Friday, September 12, 2014

Settling for a Pretty God

Part Three in the question—What Is the Church?

And Part Two on the topic—Do I Even Need To Go There?

(Because we love our parts. And subheadings.)

Some time last year, I read this book that opened with an explanation of Vincent Van Gogh's Starry Night. It's a beautiful piece of art. I have always loved its lines and swirls that make the sky into a living thing whose breeze you can feel and light you can see. But until I read the book (a great book on the church that I highly recommend), I did not know any of the history of Van Gogh or how much of his beliefs and experiences he poured into his work.

I could appreciate the work for my own personal enjoyment. But I could not comprehend it. Not in a way that changed my appreciation from “What a pretty painting” to “What a meaningful, soul-searing piece of work.” Before I was pleasantly acquainted with the painting. Now, I know and love it.

What, you are asking, has this got to do with going to church?


We cannot worship what we do not know.  [tweet this]

And we certainly cant have a relationship with someone we don't know.

When we choose to limit our comprehension of God to what we personally feel and see, we choose not to truly know him. We choose to keep our relationship with God on the level of “What a pretty painting” when he begs us to let him put his mark on our souls.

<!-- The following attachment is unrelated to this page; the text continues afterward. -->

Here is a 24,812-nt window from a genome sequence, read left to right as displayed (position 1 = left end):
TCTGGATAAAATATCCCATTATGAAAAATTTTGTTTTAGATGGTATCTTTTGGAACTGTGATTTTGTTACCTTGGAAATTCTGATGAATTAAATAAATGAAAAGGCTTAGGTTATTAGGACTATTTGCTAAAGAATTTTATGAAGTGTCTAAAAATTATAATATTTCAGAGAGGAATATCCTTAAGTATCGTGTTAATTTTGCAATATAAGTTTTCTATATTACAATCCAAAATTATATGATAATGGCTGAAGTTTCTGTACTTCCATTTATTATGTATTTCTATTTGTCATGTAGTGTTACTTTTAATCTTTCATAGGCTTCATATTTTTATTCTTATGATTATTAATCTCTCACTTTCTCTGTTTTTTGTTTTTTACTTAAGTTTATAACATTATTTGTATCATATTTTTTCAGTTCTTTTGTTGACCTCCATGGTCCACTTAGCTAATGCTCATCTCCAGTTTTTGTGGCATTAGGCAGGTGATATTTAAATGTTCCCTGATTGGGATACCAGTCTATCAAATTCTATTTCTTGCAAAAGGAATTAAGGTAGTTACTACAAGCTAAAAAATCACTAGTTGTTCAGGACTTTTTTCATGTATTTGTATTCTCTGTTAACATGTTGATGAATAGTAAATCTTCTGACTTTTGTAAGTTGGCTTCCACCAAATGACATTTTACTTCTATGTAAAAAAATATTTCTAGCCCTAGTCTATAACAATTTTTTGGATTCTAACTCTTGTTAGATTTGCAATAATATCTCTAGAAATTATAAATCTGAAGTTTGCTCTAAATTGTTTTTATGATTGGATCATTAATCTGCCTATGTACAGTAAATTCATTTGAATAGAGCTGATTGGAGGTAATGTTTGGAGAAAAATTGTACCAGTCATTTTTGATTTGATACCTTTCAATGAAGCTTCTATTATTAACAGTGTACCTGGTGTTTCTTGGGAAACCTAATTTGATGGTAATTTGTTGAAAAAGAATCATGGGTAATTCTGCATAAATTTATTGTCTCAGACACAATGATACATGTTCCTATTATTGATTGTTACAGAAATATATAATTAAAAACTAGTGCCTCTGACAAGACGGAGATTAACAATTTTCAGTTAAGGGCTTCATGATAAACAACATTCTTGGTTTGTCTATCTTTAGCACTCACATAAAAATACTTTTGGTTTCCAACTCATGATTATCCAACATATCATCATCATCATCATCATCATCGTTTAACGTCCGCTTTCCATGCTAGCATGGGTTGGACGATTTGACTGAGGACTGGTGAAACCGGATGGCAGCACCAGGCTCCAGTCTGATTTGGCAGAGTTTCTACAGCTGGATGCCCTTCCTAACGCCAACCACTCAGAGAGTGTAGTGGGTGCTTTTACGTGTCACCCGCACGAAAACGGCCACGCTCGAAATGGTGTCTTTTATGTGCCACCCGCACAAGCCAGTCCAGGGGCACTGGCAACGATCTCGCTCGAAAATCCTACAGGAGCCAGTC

Maybe, that's what we really want anyway. To have a pretty belief but not one that alters our lives and hearts.

In the age of instant and abundant information, it's the common modern belief that we don't need teachers anymore. We can know whatever we need to know by googling it ourselves. Anything really necessary is attainable with a click. Why go to church to hear someone tell us what we can find out for ourselves?

You Have a Point

In fact, God himself says “Now what I am commanding you today is not too difficult for you or beyond your reach,” (Deuteronomy 30.11) and “God did this so that they would seek him and perhaps reach out for him and find him, though he is not far from any one of us” Acts 17.27). 

Luke commends the people in Berea for not trusting all they heard in church and looking it up for themselves. “Now the Berean Jews were of more noble character than those in Thessalonica, for they received the message with great eagerness and examined the Scriptures every day to see if what Paul said was true.” Acts 17.11).

So we have it on good authority that authority should sometimes be questioned. God can be found by anyone. It's just that . . . what we call searching is so often settling for pretty thoughts about God. We are lazy searchers after God. [tweet this]

Church as a Portal

The reality is, church is where we learn about the one we say we worship. Maybe we learn imperfectly. Maybe we don't always agree. But it is our portal, the best we have, for transforming our knowledge of God from pretty thoughts to soul-searing truth.

It is where the accumulation of history, experience, and Scripture intersect. It is where generations before us found what they needed for living. The experience of those generations should not be discounted so lightly. What did they know about collective wisdom that we have forgotten?

We can worship anywhere. The Psalms certainly support that claim. But do we know what we're worshiping? Are we relating to a God we've made in our image? Where do we find our knowledge of the eternal?

Are we settling for a pretty God, when we could be searching for one that changes everything?

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